Schnittke; Raskatov

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COMPOSERS: Schnittke; Raskatov
WORKS: Symphony No. 9 (completed Raskatov); Nunc dimittis
PERFORMER: Elena Vassilieva (mezzo-soprano); The Hilliard Ensemble; Dresden Philharmonie/Dennis Russell Davies
CATALOGUE NO: 476 6994


It’s a testament to Alfred Schnittke’s courage and determination that after suffering a series of increasingly debilitating strokes, he continued to work doggedly on a Ninth Symphony during the last few years of his life. The surviving manuscript in the composer’s very shaky hand proved to be almost undecipherable, however.

Fortunately, thanks to the intervention of Alexander Raskatov, whose own striking Nunc dimittis featured here was composed in tribute to the memory of his older Russian colleague, a performing version of the work was eventually realised and premiered for the first time in 2007 by the performers on this beautifully recorded release.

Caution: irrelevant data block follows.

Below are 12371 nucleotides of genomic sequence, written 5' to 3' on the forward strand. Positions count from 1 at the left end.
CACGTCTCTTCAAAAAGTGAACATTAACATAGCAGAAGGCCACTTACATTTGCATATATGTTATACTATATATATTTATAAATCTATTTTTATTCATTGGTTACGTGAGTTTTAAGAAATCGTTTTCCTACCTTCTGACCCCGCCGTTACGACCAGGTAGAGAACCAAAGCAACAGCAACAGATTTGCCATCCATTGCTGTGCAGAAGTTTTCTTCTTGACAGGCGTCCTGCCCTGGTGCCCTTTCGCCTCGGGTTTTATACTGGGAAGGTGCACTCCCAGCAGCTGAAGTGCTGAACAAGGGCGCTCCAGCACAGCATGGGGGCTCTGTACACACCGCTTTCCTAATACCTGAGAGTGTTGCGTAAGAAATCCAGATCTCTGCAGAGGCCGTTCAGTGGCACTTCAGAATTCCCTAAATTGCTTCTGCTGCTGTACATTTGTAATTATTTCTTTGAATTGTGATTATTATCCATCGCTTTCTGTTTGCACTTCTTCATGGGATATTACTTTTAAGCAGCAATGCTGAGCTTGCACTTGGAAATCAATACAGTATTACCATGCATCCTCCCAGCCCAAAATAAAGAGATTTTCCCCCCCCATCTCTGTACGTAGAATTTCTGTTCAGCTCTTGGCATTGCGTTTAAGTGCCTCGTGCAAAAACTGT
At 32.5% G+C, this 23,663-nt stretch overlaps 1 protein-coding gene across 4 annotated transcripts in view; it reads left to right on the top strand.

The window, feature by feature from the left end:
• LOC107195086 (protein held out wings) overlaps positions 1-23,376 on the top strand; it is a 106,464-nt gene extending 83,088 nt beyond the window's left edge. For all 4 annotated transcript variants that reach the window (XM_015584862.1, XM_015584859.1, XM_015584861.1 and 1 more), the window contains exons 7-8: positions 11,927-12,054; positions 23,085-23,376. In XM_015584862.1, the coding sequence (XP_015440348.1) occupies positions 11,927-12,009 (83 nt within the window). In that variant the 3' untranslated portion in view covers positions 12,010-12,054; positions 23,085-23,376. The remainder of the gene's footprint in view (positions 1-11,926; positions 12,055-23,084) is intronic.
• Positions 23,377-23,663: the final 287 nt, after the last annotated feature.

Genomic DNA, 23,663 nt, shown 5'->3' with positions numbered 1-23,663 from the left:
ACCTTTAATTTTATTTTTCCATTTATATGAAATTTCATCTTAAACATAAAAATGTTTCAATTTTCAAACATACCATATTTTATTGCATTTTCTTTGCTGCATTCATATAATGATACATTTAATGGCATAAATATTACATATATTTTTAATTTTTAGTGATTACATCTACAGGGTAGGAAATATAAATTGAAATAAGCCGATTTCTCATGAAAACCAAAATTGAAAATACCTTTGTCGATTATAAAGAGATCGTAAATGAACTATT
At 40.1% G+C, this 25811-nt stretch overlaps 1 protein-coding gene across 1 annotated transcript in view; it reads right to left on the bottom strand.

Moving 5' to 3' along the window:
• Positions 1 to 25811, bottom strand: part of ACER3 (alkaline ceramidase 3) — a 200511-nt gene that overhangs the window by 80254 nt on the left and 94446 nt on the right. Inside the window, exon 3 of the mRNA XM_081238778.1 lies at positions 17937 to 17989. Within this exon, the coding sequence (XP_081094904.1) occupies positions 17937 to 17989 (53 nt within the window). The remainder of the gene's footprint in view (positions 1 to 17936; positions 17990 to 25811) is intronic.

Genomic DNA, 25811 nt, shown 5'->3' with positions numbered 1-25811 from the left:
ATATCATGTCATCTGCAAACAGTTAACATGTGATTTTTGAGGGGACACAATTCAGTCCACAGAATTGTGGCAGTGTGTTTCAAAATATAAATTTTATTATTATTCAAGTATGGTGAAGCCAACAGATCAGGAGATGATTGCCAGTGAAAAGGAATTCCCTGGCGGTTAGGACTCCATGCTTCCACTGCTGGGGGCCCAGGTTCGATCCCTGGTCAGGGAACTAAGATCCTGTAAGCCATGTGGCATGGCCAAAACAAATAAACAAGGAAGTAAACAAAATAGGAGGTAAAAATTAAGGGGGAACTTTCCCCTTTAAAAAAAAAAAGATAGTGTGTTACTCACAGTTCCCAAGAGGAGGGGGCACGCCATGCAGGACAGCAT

Inevitably a Ninth symphony is bound to raise high expectations, particularly given the extraordinary works in this genre that Schnittke composed earlier in his career. Yet despite a highly persuasive and committed performance, I find the Symphony somewhat unfathomable, its three movements lacking focus and the musical argument appearing to ramble in places.

Nonetheless the work certainly fits into the stylistic pattern of Schnittke’s later more austere style and includes many trademark characteristics such as the harpsichord tinkling away in the orchestral background and the sudden juxtapositions of passages of extreme dissonance with those of serene consonance.


Obviously devotees of the composer will want to sample this release, but newcomers to Schnittke should first turn to other works from the 1970s and ’80s where his genius and originality are more in evidence. Erik Levi